PASSENGERS by Ben Cahlamer

Homesteading.  Many years ago, when land was plenty, the government offered it to people who were willing to till the soil, grow some crops.  Perhaps raise a family.  It was not an easy life.  In fact, you could probably retire today and still be tilling soil.

What in the world does this have anything to do with Morten Tyldum’s (“The Imitation Game”) new sci-fi film, “Passengers”?

Very little or quite a bit; it really depends on your point of view.  The intent of the government was to get people to become productive because they had no other choice:  they were cornered into a unique way of life that not everyone is cut out for.

In Jon Spahits’ (“Doctor Strange”, “Prometheus”) script, the meaning of homesteading, “a lifestyle of agrarian self-sufficiency as practiced by a modern homesteader or urban homesteader,” equally applies to the 5000 corporately-sponsored passengers aboard the Starship Avalon, destined for the colony planet Homestead II.

The trick is that the journey is so long, everyone on board is in hibernation and the state-of-the-art starship is on auto-pilot.  An engineer, Jim Preston (Chris Pratt) is woken up alone with no explanation and no one to communicate with.  He is eventually joined by author Aurora Lane (Jennifer Lawrence). As the only two souls awake on board the ship, they fall in love but not before disaster strikes.  Michael Sheen, Laurence Fishburne and Andy Garcia co-star.

Spahits’ script should have checked all the right boxes:  characters are well-fleshed out; the set-up was strong; social issues are at the forefront. The focus strayed from sci-fi-adventure to kitschy sci-fi-adventure-romance, where the romance just didn’t cut it. Preston’s reason for being woken up is clear; the emotional side of isolation became a focus instead of allowing his skills to move the character and the narrative forward, leading to the intended romantic angle; a wasted effort considering Jennifer Lawrence’s Lane tried too hard to remain in control, though her reasons for that become clear after a meltdown.  Had Fishburne phoned his performance from Earth, it would have been more convincing then what unfolded on the screen.  In homage to a Kubrick classic, Michael Sheen stole the show; but his role in a pivotal moment just fell flat.  Tight editing by Oscar-nominated editor Maryann Brandon (“Star Wars:  The Force Awakens”) keeps the pacing on track.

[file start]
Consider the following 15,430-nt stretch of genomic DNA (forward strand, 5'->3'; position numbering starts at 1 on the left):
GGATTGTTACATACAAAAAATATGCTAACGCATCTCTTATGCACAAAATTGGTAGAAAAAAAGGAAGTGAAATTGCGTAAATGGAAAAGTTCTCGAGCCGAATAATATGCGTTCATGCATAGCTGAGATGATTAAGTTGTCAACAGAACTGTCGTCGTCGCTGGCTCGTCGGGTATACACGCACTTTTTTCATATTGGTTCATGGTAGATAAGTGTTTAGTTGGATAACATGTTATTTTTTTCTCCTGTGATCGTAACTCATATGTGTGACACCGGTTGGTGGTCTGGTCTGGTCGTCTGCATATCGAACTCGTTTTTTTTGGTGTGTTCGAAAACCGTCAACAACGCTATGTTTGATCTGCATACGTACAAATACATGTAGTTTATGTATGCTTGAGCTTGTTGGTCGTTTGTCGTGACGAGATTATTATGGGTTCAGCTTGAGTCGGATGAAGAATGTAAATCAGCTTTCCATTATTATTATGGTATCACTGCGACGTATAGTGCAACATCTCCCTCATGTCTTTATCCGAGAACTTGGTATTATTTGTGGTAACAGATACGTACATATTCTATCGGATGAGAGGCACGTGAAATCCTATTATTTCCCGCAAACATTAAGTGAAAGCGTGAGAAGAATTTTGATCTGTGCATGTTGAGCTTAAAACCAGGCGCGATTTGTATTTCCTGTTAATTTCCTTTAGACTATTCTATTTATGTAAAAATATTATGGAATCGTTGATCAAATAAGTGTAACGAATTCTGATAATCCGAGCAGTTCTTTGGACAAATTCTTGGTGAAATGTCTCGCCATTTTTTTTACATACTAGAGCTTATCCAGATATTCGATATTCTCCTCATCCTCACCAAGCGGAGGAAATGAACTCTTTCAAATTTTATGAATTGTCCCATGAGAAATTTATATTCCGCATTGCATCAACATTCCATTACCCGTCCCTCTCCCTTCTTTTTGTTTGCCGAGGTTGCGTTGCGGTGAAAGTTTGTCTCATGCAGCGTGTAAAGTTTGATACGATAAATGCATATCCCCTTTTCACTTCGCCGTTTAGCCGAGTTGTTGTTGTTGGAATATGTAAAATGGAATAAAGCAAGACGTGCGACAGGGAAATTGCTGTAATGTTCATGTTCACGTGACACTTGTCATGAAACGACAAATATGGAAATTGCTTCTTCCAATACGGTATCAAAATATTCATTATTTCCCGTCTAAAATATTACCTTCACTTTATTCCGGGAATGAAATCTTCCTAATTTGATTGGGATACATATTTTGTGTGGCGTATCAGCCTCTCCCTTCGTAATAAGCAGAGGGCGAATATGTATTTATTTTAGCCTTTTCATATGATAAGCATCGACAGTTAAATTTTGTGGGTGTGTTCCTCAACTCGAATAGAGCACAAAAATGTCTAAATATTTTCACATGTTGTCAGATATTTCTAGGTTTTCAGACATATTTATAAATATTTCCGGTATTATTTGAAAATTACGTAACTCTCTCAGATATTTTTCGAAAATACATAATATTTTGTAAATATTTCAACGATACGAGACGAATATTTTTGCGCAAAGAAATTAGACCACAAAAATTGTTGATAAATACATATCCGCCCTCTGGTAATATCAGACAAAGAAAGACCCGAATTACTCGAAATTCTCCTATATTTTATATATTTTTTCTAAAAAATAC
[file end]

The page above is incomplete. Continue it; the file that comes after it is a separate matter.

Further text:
The script notwithstanding, there is one redeeming reason why this should be viewed on as big a screen as possible: the special effects.  In the tradition of Kubrick’s “2001: A Space Odyssey” and Scott’s “Alien”, Tyldum executes a strong, detailed technical look.

From the symmetry of the Avalon to the look and feel of the interior corridors, the hibernation pods, the stars and space around the ship, everything has a very real or visceral feel about it and visual effects supervisor Erik Nordby rose to the challenge brilliantly.  The effects are supported by strong cinematography from the Oscar-nominated Rodrigo Prieto (“Brokeback Mountain”).  His attention to every detail, from lighting of cavernous interior spaces, to changing reflective lighting and exterior shots in space, Prieto’s work only enhances the visual impact.

Oscar-nominated film composer Thomas Newman (“Bridge of Spies”, “Skyfall”) resonates with the luxuriousness of the Aurora and the allure of space exploration.  Some of his dramatic riffs didn’t exactly jive with the onscreen action, but his music served the film well.

“Passengers” had all the right ingredients for a stellar show, its ambition steeped in “Titanic”.  Instead, its ‘Lost in Space’ meets ‘The Love Boat’ with all the drama that that entails.

For the intricately detailed technical effects work, “Passengers” is Recommended.  Aaron Spelling is probably rolling over in his grave.

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